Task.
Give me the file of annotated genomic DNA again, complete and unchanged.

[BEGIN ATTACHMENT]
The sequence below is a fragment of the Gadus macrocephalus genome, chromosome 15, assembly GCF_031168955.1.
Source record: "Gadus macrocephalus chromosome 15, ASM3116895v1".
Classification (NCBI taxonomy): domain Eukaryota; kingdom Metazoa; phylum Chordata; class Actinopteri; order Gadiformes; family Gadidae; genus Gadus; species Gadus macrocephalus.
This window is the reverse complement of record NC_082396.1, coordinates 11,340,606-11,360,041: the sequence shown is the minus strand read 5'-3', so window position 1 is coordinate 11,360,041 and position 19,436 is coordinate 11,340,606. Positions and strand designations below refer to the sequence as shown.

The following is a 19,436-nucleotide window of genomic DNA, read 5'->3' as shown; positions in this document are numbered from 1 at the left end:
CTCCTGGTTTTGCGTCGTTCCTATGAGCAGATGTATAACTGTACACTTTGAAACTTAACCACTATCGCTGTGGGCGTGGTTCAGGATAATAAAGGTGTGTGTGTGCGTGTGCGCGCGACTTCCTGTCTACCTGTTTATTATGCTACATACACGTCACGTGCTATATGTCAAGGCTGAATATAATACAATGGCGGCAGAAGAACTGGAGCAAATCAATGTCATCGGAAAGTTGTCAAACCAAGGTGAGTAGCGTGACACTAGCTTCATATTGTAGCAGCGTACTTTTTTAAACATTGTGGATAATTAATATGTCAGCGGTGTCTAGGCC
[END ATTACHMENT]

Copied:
The sequence below is a fragment of the Gadus macrocephalus genome, chromosome 15, assembly GCF_031168955.1.
Source record: "Gadus macrocephalus chromosome 15, ASM3116895v1".
Classification (NCBI taxonomy): domain Eukaryota; kingdom Metazoa; phylum Chordata; class Actinopteri; order Gadiformes; family Gadidae; genus Gadus; species Gadus macrocephalus.
This window is the reverse complement of record NC_082396.1, coordinates 11,340,606-11,360,041: the sequence shown is the minus strand read 5'-3', so window position 1 is coordinate 11,360,041 and position 19,436 is coordinate 11,340,606. Positions and strand designations below refer to the sequence as shown.

The following is a 19,436-nucleotide window of genomic DNA, read 5'->3' as shown; positions in this document are numbered from 1 at the left end:
CTCCTGGTTTTGCGTCGTTCCTATGAGCAGATGTATAACTGTACACTTTGAAACTTAACCACTATCGCTGTGGGCGTGGTTCAGGATAATAAAGGTGTGTGTGTGCGTGTGCGCGCGACTTCCTGTCTACCTGTTTATTATGCTACATACACGTCACGTGCTATATGTCAAGGCTGAATATAATACAATGGCGGCAGAAGAACTGGAGCAAATCAATGTCATCGGAAAGTTGTCAAACCAAGGTGAGTAGCGTGACACTAGCTTCATATTGTAGCAGCGTACTTTTTTAAACATTGTGGATAATTAATATGTCAGCGGTGTCTAGGCC